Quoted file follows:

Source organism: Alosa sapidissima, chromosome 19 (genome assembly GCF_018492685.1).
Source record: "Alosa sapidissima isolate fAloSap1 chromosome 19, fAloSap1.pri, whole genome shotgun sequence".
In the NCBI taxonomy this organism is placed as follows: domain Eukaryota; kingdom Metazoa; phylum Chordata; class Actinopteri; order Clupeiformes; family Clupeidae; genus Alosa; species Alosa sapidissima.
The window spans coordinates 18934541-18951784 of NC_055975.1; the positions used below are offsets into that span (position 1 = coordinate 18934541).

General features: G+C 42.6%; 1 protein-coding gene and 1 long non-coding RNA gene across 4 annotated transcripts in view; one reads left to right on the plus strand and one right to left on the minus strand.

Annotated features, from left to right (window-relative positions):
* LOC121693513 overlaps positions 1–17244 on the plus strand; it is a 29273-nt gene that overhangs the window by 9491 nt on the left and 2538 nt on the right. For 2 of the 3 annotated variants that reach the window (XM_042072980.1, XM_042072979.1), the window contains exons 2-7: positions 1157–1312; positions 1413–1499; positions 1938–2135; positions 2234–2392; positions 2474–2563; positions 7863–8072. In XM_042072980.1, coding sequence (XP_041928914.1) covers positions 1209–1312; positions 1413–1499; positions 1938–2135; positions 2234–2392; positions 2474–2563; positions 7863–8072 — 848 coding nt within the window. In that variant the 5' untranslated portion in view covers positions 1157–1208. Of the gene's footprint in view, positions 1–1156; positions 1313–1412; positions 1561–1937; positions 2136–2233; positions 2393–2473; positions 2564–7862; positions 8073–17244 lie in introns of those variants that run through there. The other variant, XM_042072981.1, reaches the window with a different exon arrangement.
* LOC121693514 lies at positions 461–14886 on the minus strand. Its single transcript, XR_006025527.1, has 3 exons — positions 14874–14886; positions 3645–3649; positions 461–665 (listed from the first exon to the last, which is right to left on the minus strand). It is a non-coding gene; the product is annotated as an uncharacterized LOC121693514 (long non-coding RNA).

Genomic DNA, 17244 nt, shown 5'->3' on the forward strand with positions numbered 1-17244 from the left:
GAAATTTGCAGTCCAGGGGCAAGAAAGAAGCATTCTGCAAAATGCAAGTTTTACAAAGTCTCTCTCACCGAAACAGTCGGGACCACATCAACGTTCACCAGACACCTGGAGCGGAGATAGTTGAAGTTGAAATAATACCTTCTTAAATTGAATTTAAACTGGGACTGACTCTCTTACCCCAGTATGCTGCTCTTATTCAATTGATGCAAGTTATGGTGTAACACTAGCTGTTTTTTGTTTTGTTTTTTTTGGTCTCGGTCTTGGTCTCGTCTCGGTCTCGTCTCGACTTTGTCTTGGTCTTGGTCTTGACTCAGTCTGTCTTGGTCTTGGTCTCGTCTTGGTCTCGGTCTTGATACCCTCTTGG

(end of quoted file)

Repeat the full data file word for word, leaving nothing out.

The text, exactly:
Source organism: Alosa sapidissima, chromosome 19 (genome assembly GCF_018492685.1).
Source record: "Alosa sapidissima isolate fAloSap1 chromosome 19, fAloSap1.pri, whole genome shotgun sequence".
In the NCBI taxonomy this organism is placed as follows: domain Eukaryota; kingdom Metazoa; phylum Chordata; class Actinopteri; order Clupeiformes; family Clupeidae; genus Alosa; species Alosa sapidissima.
The window spans coordinates 18934541-18951784 of NC_055975.1; the positions used below are offsets into that span (position 1 = coordinate 18934541).

General features: G+C 42.6%; 1 protein-coding gene and 1 long non-coding RNA gene across 4 annotated transcripts in view; one reads left to right on the plus strand and one right to left on the minus strand.

Annotated features, from left to right (window-relative positions):
* LOC121693513 overlaps positions 1–17244 on the plus strand; it is a 29273-nt gene that overhangs the window by 9491 nt on the left and 2538 nt on the right. For 2 of the 3 annotated variants that reach the window (XM_042072980.1, XM_042072979.1), the window contains exons 2-7: positions 1157–1312; positions 1413–1499; positions 1938–2135; positions 2234–2392; positions 2474–2563; positions 7863–8072. In XM_042072980.1, coding sequence (XP_041928914.1) covers positions 1209–1312; positions 1413–1499; positions 1938–2135; positions 2234–2392; positions 2474–2563; positions 7863–8072 — 848 coding nt within the window. In that variant the 5' untranslated portion in view covers positions 1157–1208. Of the gene's footprint in view, positions 1–1156; positions 1313–1412; positions 1561–1937; positions 2136–2233; positions 2393–2473; positions 2564–7862; positions 8073–17244 lie in introns of those variants that run through there. The other variant, XM_042072981.1, reaches the window with a different exon arrangement.
* LOC121693514 lies at positions 461–14886 on the minus strand. Its single transcript, XR_006025527.1, has 3 exons — positions 14874–14886; positions 3645–3649; positions 461–665 (listed from the first exon to the last, which is right to left on the minus strand). It is a non-coding gene; the product is annotated as an uncharacterized LOC121693514 (long non-coding RNA).

Genomic DNA, 17244 nt, shown 5'->3' on the forward strand with positions numbered 1-17244 from the left:
GAAATTTGCAGTCCAGGGGCAAGAAAGAAGCATTCTGCAAAATGCAAGTTTTACAAAGTCTCTCTCACCGAAACAGTCGGGACCACATCAACGTTCACCAGACACCTGGAGCGGAGATAGTTGAAGTTGAAATAATACCTTCTTAAATTGAATTTAAACTGGGACTGACTCTCTTACCCCAGTATGCTGCTCTTATTCAATTGATGCAAGTTATGGTGTAACACTAGCTGTTTTTTGTTTTGTTTTTTTTGGTCTCGGTCTTGGTCTCGTCTCGGTCTCGTCTCGACTTTGTCTTGGTCTTGGTCTTGACTCAGTCTGTCTTGGTCTTGGTCTCGTCTTGGTCTCGGTCTTGATACCCTCTTGG